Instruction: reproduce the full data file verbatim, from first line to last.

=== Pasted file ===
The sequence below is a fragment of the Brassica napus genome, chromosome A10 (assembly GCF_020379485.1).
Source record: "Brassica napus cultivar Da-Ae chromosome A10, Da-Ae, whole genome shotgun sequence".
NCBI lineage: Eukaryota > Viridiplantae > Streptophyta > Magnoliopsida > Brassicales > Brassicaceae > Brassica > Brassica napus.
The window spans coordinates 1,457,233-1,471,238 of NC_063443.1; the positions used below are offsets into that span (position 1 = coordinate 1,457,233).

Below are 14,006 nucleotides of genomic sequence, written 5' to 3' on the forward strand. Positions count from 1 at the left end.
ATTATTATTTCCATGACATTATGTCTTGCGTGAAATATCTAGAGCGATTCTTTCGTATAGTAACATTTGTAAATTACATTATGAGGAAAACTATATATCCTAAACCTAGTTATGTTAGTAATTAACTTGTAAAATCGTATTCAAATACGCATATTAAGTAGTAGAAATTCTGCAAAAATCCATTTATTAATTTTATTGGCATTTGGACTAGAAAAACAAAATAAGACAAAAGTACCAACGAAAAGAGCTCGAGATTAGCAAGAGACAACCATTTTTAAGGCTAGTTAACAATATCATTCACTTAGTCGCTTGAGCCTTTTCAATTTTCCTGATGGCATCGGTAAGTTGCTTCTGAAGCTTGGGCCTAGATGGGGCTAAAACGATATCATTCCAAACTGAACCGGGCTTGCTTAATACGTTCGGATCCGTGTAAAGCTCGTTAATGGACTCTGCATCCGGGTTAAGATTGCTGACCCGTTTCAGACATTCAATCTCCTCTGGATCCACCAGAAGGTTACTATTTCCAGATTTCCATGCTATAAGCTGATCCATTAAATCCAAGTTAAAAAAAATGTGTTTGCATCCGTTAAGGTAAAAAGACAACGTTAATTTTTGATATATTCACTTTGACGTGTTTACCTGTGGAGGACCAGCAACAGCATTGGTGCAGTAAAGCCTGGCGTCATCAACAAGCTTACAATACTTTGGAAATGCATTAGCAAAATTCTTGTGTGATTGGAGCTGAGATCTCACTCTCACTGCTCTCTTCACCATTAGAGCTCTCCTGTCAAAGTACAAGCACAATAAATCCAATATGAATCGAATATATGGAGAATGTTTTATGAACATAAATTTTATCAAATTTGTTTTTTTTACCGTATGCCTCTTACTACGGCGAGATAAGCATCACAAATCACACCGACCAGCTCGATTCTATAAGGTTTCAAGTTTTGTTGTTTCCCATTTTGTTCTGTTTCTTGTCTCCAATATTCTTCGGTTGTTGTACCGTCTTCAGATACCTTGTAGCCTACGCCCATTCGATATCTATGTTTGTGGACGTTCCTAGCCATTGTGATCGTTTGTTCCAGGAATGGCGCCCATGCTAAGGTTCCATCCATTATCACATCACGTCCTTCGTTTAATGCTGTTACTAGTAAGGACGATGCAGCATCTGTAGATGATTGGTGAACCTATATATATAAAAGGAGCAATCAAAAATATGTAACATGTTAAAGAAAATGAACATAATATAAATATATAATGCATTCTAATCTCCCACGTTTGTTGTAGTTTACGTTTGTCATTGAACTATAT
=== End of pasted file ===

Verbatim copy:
The sequence below is a fragment of the Brassica napus genome, chromosome A10 (assembly GCF_020379485.1).
Source record: "Brassica napus cultivar Da-Ae chromosome A10, Da-Ae, whole genome shotgun sequence".
NCBI lineage: Eukaryota > Viridiplantae > Streptophyta > Magnoliopsida > Brassicales > Brassicaceae > Brassica > Brassica napus.
The window spans coordinates 1,457,233-1,471,238 of NC_063443.1; the positions used below are offsets into that span (position 1 = coordinate 1,457,233).

Below are 14,006 nucleotides of genomic sequence, written 5' to 3' on the forward strand. Positions count from 1 at the left end.
ATTATTATTTCCATGACATTATGTCTTGCGTGAAATATCTAGAGCGATTCTTTCGTATAGTAACATTTGTAAATTACATTATGAGGAAAACTATATATCCTAAACCTAGTTATGTTAGTAATTAACTTGTAAAATCGTATTCAAATACGCATATTAAGTAGTAGAAATTCTGCAAAAATCCATTTATTAATTTTATTGGCATTTGGACTAGAAAAACAAAATAAGACAAAAGTACCAACGAAAAGAGCTCGAGATTAGCAAGAGACAACCATTTTTAAGGCTAGTTAACAATATCATTCACTTAGTCGCTTGAGCCTTTTCAATTTTCCTGATGGCATCGGTAAGTTGCTTCTGAAGCTTGGGCCTAGATGGGGCTAAAACGATATCATTCCAAACTGAACCGGGCTTGCTTAATACGTTCGGATCCGTGTAAAGCTCGTTAATGGACTCTGCATCCGGGTTAAGATTGCTGACCCGTTTCAGACATTCAATCTCCTCTGGATCCACCAGAAGGTTACTATTTCCAGATTTCCATGCTATAAGCTGATCCATTAAATCCAAGTTAAAAAAAATGTGTTTGCATCCGTTAAGGTAAAAAGACAACGTTAATTTTTGATATATTCACTTTGACGTGTTTACCTGTGGAGGACCAGCAACAGCATTGGTGCAGTAAAGCCTGGCGTCATCAACAAGCTTACAATACTTTGGAAATGCATTAGCAAAATTCTTGTGTGATTGGAGCTGAGATCTCACTCTCACTGCTCTCTTCACCATTAGAGCTCTCCTGTCAAAGTACAAGCACAATAAATCCAATATGAATCGAATATATGGAGAATGTTTTATGAACATAAATTTTATCAAATTTGTTTTTTTTACCGTATGCCTCTTACTACGGCGAGATAAGCATCACAAATCACACCGACCAGCTCGATTCTATAAGGTTTCAAGTTTTGTTGTTTCCCATTTTGTTCTGTTTCTTGTCTCCAATATTCTTCGGTTGTTGTACCGTCTTCAGATACCTTGTAGCCTACGCCCATTCGATATCTATGTTTGTGGACGTTCCTAGCCATTGTGATCGTTTGTTCCAGGAATGGCGCCCATGCTAAGGTTCCATCCATTATCACATCACGTCCTTCGTTTAATGCTGTTACTAGTAAGGACGATGCAGCATCTGTAGATGATTGGTGAACCTATATATATAAAAGGAGCAATCAAAAATATGTAACATGTTAAAGAAAATGAACATAATATAAATATATAATGCATTCTAATCTCCCACGTTTGTTGTAGTTTACGTTTGTCATTGAACTATAT